Samurai with Telephones

Anachronism in Japanese Literature

Subjects: Asian Studies, Japan, Literary Studies, Asian Literature
Paperback : 9780472056873, 242 pages, 12 photographs, cartoons, and drawings, 6 x 9, July 2024
Hardcover : 9780472076871, 242 pages, 12 photographs, cartoons, and drawings, 6 x 9, July 2024
Open Access : 9780472904518, 242 pages, 12 photographs, cartoons, and drawings, 6 x 9, July 2024
See expanded detail +

What anachronisms reveal about historical narratives through Early Modern and Modern Japanese cultural products

Table of contents

Introduction: Seeing Anachronism Structure of the book     Chapter 1: Towards a Theory of Anachronism    
Chapter 2: From Monologic to Dialogic     Samurai as Modern Subject in Mori Ōgai’s “Abe ichizoku”
Bushi and Bourgeois: Monologic Marxism in Kamui-den
A Riot of Anachronism: History and power in Man’en gannen no futtobōru    
Resistance to Monologue
Dreaming in anachronism Chapter 3: Gags With An Agenda: Anachronism In Tezuka Osamu’s Hi No Tori Dismantling National Myth with Anachronism
Benkei and the Denaturing of Loyalty Chapter 4: Speaking The Same Language: Anachronisms Of Interoperability In Contemporary Popular Culture The City of the Future is Edo: Seibā marionetto J
Anachronistic Interoperability of State Institutions in Naruto
Samurai who read Shōnen Jump in Gintama
Hip-Hop and Anachronistic Marginality in Samurai chanpurū
Riffs on Tradition: Interoperability in Visual Art
The Severing of Tradition in the Works of Murakami Takashi
Defiantly Appropriating the Past in the Paintings of Tenmyouya Hisashi
Displacing the Samurai in the Works of Noguchi Tetsuya     Chapter 5: Playing With Samurai: Anachronism In Edo Literature Ōmu-gaeshi bunbu no futamichi
Daihi no senrokuhon
Nise Murasaki inaka Genji Chapter 6: Acting Out The Past: Anachronism In Edo Theatre Metadramatic anachronism
Appropriating Samurai Heroes in Sukeroku yukari no Edo-zakura
The mago-deshi of the Ancients: Sugawara denju tenarai kagami
Sexy Heroes in Yoshitsune senbon zakura Conclusion


What is going on when a graphic novel has a twelfth-century samurai pick up a telephone to make a call, or a play has an ancient aristocrat teaching in a present-day schoolroom? Rather than regarding such anachronisms as errors, Samurai with Telephones develops a theory of how texts can use different types of anachronisms to challenge or rewrite history, play with history, or open history up to new possibilities. By applying this theoretical framework of anachronism to several Japanese literary and cultural works, author Christopher Smith demonstrates how different texts can use anachronism to open up history for a wide variety of different textual projects.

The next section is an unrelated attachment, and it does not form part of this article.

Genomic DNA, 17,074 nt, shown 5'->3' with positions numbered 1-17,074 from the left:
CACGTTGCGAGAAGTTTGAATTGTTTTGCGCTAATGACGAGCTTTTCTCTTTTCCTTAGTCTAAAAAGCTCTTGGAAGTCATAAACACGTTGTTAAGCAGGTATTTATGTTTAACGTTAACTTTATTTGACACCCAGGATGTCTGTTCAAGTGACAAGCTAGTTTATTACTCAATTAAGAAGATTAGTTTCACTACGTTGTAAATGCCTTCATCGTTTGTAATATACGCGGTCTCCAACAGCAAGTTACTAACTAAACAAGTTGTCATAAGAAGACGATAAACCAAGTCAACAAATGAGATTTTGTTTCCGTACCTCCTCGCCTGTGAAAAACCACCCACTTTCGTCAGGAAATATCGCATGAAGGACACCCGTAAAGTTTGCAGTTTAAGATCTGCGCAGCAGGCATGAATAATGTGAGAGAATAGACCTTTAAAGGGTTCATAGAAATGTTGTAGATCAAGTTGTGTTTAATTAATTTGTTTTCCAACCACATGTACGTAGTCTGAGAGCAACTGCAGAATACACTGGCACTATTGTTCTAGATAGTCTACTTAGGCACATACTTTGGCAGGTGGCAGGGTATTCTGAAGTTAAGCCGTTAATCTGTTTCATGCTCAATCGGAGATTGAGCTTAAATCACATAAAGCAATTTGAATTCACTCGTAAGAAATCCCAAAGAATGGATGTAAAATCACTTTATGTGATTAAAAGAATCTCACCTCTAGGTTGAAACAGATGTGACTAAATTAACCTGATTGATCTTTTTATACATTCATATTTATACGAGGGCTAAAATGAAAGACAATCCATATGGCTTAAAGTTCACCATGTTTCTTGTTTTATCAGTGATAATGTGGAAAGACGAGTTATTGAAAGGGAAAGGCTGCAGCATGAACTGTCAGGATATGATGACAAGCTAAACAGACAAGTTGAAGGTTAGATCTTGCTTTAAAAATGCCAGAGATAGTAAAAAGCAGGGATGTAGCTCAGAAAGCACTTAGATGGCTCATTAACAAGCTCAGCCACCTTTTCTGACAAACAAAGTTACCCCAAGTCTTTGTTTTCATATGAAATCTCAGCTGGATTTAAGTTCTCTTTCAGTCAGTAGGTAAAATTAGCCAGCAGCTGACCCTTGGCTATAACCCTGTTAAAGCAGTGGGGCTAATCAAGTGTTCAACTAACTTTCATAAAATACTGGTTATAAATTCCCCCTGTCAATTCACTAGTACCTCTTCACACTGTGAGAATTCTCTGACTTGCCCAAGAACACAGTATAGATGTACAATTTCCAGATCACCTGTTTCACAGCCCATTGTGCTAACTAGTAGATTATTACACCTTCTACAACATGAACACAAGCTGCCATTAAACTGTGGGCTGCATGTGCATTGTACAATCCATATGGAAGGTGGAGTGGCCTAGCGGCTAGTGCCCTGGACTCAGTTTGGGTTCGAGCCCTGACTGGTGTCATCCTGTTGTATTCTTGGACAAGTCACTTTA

From the modern period, this volume examines literature by Mori Ōgai and Ōe Kenzaburō, manga by Tezuka Osamu, art by Murakami Takashi, and a variety of other pop cultural works. Turning to the Early Modern period (Edo period, 1600–1868), which produced a literature rich with playful anachronism, he also examines several Kabuki and Bunraku plays, kibyōshi comic books, and gōkan illustrated novels. In analyzing these works, he draws a distinction between anachronisms that attempt to hide their work on history and convincingly rewrite it and those conspicuous anachronisms that highlight and disrupt the construction of historical narratives.

Christopher Smith is Assistant Professor of Modern Japanese Literature and Culture at the University of Florida.

"As a long-time fan of Tezuka Osamu's 'Phoenix' series, I was delighted to read Christopher Smith's insightful analysis of anachronism in Japanese texts, from contemporary manga, anime, and fine arts back to Meiji-period literature and Edo-period kabuki, puppet theater, and pulp fiction. Tezuka's samurai with telephones appear alongside numerous other 'historical dislocations,' altering historical discourses in unexpected and intriguing ways."
–Rachael Hutchinson, University of Delaware

- Rachael Hutchinson

"Smith, in conversation with theories of modernity, formulates the concept of 'dialogic anachronism,' applying it brilliantly to an impressive sweep of texts, from early modern to modern Japan, including works of literature, film, anime, and manga. In short, Samurai with Telephones rings true."
–Adam L. Kern, University of Wisconsin–Madison

- Adam L. Kern